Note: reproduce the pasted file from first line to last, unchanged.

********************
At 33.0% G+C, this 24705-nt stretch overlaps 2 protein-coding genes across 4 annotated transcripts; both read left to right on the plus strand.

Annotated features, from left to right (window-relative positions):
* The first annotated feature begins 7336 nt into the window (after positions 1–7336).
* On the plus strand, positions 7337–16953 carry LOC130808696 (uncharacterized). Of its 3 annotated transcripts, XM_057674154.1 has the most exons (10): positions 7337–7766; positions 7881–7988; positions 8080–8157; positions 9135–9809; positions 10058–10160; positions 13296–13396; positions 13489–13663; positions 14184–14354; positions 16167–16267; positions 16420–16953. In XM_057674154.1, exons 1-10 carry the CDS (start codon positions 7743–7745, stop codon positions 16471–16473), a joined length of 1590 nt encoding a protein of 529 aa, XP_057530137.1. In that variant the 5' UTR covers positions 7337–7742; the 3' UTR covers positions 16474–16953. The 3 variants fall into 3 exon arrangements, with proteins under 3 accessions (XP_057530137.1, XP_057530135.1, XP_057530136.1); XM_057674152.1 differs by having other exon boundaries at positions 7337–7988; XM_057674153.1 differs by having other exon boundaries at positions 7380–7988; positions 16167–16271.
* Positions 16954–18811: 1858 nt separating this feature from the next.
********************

At 33.0% G+C, this 24705-nt stretch overlaps 2 protein-coding genes across 4 annotated transcripts; both read left to right on the plus strand.

Annotated features, from left to right (window-relative positions):
* The first annotated feature begins 7336 nt into the window (after positions 1–7336).
* On the plus strand, positions 7337–16953 carry LOC130808696 (uncharacterized). Of its 3 annotated transcripts, XM_057674154.1 has the most exons (10): positions 7337–7766; positions 7881–7988; positions 8080–8157; positions 9135–9809; positions 10058–10160; positions 13296–13396; positions 13489–13663; positions 14184–14354; positions 16167–16267; positions 16420–16953. In XM_057674154.1, exons 1-10 carry the CDS (start codon positions 7743–7745, stop codon positions 16471–16473), a joined length of 1590 nt encoding a protein of 529 aa, XP_057530137.1. In that variant the 5' UTR covers positions 7337–7742; the 3' UTR covers positions 16474–16953. The 3 variants fall into 3 exon arrangements, with proteins under 3 accessions (XP_057530137.1, XP_057530135.1, XP_057530136.1); XM_057674152.1 differs by having other exon boundaries at positions 7337–7988; XM_057674153.1 differs by having other exon boundaries at positions 7380–7988; positions 16167–16271.
* Positions 16954–18811: 1858 nt separating this feature from the next.